We all love a culinary treat, and deliciously thick Spanish hot chocolate could be just the ticket for getting you through these cold winter evenings. Add some yummy traditional churros, and you'll be well on track towards a tasty and comforting snack. In this blog, we'll be exploring everything you've ever wanted to know about Spanish hot chocolate and churros...as well as showing you how to whip a batch up for yourself.
Spanish hot chocolate is distinguished from the type many of us favour in Britain by both it's taste, and it's consistency. While most Brits consider hot chocolate to be an occasional treat, hot chocolate is not out of place on a Spanish breakfast table, with the consistency so thick that it's possible to stand a churro upright in the mixture, yet still thin enough to enjoy as a drink.
The richness of Spanish-style chocolate often comes as a surprise to Brits, as it's a million miles from our love of somewhat thinner chocolate drinks. This alternate take on hot chocolate has a density which could come as a particular surprise – albeit a welcome one – to those of us who have become accustomed to the distinctly less-chocolatey taste of many varieties of hot chocolate...
Chocolate and chocolate-based food have been popular in Spain ever since the Spanish first 'discovered' cocoa around 500 years ago in the New World. Chocolate rapidly developed a following amongst the movers and shakers of Spanish Royalty and the Spanish court, making it fashionable, and leading to comparisons between the Spanish love of chocolate and the English love of tea.
It's impossible to really discuss culinary traditions in Spain without paying tribute to the role of chocolate – cocoa became a major import and export for Spain following the conquest of Mexico, with regular trade routes established from the 17th century onwards.
Cocoa was originally sweetened with sugar cane, though later experiments fused a combination of sweet, spicy and bitter flavours. Interestingly, the wild popularity of chocolate meant that coffee was never quite able to gain the same foothold here as it did in other European countries like Italy, France and the United Kingdom – chocolate remains the supreme drink of choice.
To make this Spanish hot chocolate recipe and whip up your own batch of delicious creamy Spanish-style hot chocolate, you will need:
These sweet snacks are ever-popular in Spain, and it's not hard to see why! A tasty street food classic made of fried dough and with the appealing taste of sugar and cinnamon, they add a little-added spice to the sweetness of the chocolate.
Churros are a very traditional dish, eaten widely not only in Spain but in the Philippines, France and the United States as a result of Spanish-speaking immigration creating a boom in demand.
Rustling up your own churros to go with your own hot chocolate is more straightforward than you might think. All you need is:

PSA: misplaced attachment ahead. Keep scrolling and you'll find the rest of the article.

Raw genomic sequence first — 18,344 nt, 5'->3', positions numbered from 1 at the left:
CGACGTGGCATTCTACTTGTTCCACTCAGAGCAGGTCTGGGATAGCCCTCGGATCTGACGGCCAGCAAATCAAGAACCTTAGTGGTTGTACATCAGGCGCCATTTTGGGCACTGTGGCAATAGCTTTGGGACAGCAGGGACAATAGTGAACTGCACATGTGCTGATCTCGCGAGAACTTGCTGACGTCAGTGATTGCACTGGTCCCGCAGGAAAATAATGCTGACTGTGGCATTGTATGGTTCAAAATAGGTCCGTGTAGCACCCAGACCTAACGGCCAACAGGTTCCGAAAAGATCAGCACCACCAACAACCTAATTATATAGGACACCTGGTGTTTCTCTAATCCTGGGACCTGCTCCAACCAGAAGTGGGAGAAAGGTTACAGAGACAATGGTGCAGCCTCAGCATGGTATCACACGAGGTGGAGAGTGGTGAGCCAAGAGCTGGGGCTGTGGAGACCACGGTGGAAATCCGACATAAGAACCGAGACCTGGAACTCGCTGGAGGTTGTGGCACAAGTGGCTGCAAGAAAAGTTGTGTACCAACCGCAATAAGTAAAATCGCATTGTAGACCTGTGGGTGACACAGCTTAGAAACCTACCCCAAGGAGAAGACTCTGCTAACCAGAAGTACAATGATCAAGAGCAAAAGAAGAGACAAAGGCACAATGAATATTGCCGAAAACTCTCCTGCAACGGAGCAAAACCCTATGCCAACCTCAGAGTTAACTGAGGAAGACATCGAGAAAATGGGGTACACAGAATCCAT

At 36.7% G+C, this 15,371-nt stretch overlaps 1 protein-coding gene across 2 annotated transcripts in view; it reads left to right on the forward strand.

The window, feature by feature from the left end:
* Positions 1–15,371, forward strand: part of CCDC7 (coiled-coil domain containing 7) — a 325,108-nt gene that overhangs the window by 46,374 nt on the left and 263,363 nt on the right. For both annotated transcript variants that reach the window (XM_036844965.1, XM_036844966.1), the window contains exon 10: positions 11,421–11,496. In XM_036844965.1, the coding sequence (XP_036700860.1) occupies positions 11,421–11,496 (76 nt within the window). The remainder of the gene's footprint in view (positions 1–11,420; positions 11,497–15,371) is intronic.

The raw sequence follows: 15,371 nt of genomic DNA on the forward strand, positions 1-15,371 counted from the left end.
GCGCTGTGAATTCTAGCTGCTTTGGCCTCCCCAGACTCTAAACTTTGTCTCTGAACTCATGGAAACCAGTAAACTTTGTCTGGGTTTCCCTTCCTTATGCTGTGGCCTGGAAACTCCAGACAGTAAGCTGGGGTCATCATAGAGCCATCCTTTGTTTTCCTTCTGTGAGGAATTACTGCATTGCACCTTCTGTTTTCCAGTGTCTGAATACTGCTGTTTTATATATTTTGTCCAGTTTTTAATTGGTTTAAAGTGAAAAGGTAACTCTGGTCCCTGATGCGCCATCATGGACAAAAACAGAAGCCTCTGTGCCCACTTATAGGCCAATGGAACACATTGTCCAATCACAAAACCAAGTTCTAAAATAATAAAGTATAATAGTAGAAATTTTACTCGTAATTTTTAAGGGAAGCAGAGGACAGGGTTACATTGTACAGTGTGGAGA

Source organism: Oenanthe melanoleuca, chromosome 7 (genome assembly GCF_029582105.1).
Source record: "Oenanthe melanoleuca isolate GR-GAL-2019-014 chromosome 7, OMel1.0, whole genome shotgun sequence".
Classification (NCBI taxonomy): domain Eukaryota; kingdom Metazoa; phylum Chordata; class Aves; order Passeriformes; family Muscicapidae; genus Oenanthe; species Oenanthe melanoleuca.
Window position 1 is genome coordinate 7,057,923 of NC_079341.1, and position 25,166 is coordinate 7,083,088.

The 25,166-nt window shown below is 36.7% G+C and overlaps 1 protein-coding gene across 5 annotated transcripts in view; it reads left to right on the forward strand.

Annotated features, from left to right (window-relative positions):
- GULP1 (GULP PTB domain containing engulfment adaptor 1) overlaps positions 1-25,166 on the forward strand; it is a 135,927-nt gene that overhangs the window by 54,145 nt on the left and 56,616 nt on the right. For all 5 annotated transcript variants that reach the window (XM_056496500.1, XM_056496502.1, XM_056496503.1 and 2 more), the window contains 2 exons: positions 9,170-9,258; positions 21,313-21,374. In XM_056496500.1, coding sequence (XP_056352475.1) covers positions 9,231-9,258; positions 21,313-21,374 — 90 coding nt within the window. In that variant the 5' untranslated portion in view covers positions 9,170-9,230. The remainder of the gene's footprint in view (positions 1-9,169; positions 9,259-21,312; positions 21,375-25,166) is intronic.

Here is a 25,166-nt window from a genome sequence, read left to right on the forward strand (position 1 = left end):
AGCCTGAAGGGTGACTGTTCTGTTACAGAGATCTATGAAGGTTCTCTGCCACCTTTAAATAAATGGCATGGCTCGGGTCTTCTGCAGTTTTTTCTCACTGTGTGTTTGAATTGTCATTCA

To make your own Spanish chocolate, you need to ensure you have some high-quality cocoa and follow the recipe provided above. However, you can mimic the taste of Spanish hot chocolate by buying a high-end drinking chocolate mix such as the 1657 Artisinal Drinking Chocolate, which creates a deliciously pure flavour by combining a blend of single origin chocolate from the Columbian Republic with pure Valrhona cocoa powder.
While inspired by the historic chocolate houses of the 17th century rather than Spanish chocolate-drinking tradition, you will nonetheless achieve a similar richness without needing to start from scratch.
To make your hot chocolate vegan, remove the milk from the recipe. This will create a slightly more bitter taste and alter the consistency a little – but you can always substitute the milk for a vegan alternative such as oat milk, soya milk or almond milk.
You can remove the sugar from the recipe and replace with sweetener or abstain from sweetening ingredients altogether. Removing the dark chocolate and simply using strong cocoa is another excellent way to make this tasty recipe sugar-free
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The coffee bean is thought to have been first established in Ethiopia in the 15th century. By the 16th century, it had made its way to the rest of the Middle East, including South India, Persia, Turkey, and Africa. A short while later, and after the benefits of its use was realised, coffee spread to the Balkans, Italy, and finally, to the rest of Europe and America.
Are you trying to cut back on the alcohol or planning to go completely teetotal this summer? Going alcohol-free does not have to be boring and forget boring old iced-tea... We’ve put together a list of some tasty alternatives to the old classics, with guaranteed hangover-free drinks that everyone can enjoy. From family-friendly punches that everyone can drink to mocktails and virgin non-alcoholic cocktails, we’ve got it all.